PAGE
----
Because, everything is not always as it seems.
And indoors, we are usually the ones that produce the problems.
Some are focused on Air Quality, and all its permutations, some on “dirty” Electricity, some on EMFs (why does my meter read 2?), some on 5G (Interestingly, one client believed 3G was limited to 3 GHz, 4G to 4 GHz, and 5G to 5GHz. But that is far from reality.). To some “specialists” in any camp, other camps may appear to be “fringe science.” However, when you sit back, and review the basic laws of physics and chemistry, most of these issues make sense, while others are nothing but hype. So when you meet up with someone who claims expertise, unless you are one also (in the same camp), you may wish to listen carefully to try and determine if they’re blowing smoke, or if they’re “The Real McCoy.”
I claim no extraordinary wisdom, but have been exposed to extensive and differing levels of technology, so that when I walk into a home, I can quickly glean that some issues may be related to air quality, and some to electrical issues. In these random musings, I try to offer perspective of both, so that you may benefit from realizing that issues may be more complex than superficially obvious, while perhaps mundane to me.
That being said, this is dedicated to a colleague / client / friend.
I went visiting with relatives to other relatives’.
Mingling and meandering, I happened to be in the living room having a leisurely drink. As the kitchen was within line of sight through an opening in the wall, I saw what appeared to be “sparklers” flying about in the kitchen.
I quickly looked at my drink and tried to assess how many I’d had. Mirage, I determined. Flicker of light reflecting off of something else.
A couple of minutes later my father-in-law came by, struck up a conversation, and mentioned the “sparklers.”
I quickly looked at his drink and tried to assess how many he’d had. Or maybe not a mirage.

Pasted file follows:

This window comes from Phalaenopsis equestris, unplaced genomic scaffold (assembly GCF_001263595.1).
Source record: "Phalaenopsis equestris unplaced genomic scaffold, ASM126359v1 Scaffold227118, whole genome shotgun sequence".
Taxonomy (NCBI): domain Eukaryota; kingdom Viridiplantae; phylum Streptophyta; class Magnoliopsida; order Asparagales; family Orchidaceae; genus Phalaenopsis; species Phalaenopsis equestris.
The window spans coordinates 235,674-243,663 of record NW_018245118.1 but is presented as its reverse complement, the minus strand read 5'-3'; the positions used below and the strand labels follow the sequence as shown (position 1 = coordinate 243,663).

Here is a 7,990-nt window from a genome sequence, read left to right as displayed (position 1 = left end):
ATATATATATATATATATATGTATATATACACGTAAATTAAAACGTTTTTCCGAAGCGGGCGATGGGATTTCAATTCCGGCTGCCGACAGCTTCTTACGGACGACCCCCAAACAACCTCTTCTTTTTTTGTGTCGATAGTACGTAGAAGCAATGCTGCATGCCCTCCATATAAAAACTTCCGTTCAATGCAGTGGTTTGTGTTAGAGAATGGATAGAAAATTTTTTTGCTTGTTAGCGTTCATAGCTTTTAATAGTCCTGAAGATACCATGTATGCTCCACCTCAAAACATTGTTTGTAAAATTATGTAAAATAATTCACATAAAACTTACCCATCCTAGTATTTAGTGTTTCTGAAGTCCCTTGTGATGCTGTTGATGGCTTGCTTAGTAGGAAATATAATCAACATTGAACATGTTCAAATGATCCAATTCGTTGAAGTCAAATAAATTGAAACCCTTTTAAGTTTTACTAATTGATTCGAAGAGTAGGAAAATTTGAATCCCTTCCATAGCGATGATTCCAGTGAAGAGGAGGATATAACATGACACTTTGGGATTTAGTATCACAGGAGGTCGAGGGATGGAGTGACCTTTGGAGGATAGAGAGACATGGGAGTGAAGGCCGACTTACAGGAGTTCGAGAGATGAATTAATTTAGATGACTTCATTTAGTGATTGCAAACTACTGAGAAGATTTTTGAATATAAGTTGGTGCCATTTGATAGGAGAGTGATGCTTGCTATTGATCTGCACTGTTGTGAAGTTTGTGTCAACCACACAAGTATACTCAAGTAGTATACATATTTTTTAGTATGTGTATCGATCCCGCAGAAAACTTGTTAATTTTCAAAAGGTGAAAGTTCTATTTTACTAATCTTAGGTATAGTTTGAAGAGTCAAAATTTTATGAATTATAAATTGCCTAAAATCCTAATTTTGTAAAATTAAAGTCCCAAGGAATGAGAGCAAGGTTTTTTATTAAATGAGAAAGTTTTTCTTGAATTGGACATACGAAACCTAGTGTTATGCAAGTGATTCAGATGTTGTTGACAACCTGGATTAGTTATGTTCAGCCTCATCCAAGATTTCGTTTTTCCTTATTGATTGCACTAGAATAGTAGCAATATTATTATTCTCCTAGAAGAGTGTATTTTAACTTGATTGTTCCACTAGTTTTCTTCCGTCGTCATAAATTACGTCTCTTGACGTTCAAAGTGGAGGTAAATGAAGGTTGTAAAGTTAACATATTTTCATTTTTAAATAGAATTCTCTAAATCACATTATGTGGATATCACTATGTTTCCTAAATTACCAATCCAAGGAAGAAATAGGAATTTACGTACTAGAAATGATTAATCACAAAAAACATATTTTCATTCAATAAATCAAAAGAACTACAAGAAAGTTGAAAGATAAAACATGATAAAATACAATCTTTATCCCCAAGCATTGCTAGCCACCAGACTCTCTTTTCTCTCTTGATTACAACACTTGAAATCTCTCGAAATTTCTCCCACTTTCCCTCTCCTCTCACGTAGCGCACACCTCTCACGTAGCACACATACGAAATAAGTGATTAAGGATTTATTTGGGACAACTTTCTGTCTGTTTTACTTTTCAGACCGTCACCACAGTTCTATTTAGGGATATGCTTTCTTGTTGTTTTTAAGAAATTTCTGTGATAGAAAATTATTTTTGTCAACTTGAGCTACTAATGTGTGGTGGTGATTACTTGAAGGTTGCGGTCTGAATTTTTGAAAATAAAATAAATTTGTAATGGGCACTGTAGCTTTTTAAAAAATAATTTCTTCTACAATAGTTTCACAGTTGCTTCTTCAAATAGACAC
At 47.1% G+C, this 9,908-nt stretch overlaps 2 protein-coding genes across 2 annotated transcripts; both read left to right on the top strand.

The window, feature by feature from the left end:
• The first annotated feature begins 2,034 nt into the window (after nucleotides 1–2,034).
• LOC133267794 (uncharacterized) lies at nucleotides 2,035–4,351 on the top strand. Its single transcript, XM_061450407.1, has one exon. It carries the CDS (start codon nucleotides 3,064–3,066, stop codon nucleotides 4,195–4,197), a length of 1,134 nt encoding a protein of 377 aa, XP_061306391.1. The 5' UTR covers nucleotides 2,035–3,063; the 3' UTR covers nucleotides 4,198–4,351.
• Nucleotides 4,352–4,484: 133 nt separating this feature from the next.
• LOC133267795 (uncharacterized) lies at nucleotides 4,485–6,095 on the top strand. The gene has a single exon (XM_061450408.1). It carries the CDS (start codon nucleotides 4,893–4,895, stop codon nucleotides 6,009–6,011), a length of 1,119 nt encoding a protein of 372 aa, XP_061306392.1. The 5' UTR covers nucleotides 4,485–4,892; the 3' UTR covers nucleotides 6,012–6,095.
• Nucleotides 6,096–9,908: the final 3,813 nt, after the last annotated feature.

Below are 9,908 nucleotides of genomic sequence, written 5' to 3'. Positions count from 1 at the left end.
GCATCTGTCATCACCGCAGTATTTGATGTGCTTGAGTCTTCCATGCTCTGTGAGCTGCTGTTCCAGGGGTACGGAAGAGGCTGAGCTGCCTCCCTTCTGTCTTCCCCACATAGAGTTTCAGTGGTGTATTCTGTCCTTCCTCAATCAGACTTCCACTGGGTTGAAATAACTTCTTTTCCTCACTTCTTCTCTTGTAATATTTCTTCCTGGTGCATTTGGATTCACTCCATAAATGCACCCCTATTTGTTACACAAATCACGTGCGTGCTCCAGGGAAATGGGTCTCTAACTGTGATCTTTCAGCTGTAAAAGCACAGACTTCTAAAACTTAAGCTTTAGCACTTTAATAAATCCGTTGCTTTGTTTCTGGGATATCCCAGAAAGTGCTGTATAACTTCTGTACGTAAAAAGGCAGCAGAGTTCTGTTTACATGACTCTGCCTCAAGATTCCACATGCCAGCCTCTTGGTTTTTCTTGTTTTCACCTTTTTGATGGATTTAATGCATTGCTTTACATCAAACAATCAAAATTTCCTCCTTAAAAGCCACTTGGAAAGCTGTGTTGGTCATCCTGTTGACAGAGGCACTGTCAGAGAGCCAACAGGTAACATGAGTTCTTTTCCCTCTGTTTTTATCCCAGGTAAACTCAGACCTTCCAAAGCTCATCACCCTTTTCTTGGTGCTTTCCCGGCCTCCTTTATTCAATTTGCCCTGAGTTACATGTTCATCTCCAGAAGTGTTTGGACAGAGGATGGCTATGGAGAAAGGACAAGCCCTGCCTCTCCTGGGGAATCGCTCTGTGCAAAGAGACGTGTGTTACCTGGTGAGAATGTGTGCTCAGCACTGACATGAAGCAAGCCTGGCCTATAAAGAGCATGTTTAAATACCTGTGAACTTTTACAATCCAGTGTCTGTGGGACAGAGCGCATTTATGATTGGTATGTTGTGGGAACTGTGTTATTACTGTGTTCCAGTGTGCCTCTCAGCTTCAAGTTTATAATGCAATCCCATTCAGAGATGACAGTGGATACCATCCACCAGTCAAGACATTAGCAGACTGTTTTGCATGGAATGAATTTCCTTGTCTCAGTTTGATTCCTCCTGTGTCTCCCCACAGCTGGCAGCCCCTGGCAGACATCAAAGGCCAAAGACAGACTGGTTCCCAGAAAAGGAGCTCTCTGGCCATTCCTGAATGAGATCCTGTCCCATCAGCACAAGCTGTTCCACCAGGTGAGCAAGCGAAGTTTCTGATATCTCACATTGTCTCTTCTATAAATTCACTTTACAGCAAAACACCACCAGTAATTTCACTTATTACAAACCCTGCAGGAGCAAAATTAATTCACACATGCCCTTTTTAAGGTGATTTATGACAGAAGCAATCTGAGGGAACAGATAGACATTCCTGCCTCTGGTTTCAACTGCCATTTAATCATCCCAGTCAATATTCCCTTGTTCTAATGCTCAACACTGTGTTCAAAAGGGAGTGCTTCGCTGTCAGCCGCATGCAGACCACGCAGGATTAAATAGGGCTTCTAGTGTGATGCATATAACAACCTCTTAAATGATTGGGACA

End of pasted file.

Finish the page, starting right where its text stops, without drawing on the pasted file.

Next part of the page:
I proceeded to the kitchen and found an empty seat, so I could get comfy and observe.
After a few minutes went by, but before I got bored and wandered off, I saw sparklers emanating from under the kitchen sink, through the 1/4” or so crack in the door opening created by those oh-so-cute little bumpers that prevent door slamming. So whatever was happening, was trying to send a message, before something more dire possibly happened.
I opened the door to the space below the sink, and noted a switch on the side wall, controlling a sink grinder. I left the door open, and this time the sparklers visibly came from just above the switch. ?
I moved my chair closer. Relatives being on drinks, didn’t mind me much, I was “just another piece of furniture.”
Paying more attention, I noticed a drop of water falling from above the switch, onto the cable, and a few seconds afterwards, sparklers emanated from there.
The technically-inclined member of the homeowner couple being away, I had to try to mentally forage for appropriate tools, since the wife didn’t know where the conventional ones were.
I asked for a screwdriver, a knife, and a scissors.
I shut off power to the circuit involved. I removed the switch cover plate. I extracted the switch, and removed the wires from it. I loosened the clamp on the cable, and pulled it through.
The cable had been clamped so tight that it cut through the outer plastic insulating sleeve of the cable. The cable had a paper wrap around each individual wire, in addition to the individual plastic insulation for each wire. The cable had been clamped so tight that it also cut through the inner plastic insulation for each wire, but not enough to short them out.
The sink and countertop had an ever-so-slight incline to one side, so that any spillage became manifest on one side, and more specifically, one corner of the sink. And would you believe, that was the same corner directly above the grinder switch. So any sink spillage, occasional though it was, gradually caused the water-tight seal to fail (if it wasn’t installed improperly to begin with), causing an intermittent drip, through the countertop, and down on top of the cable, right where it was clamped.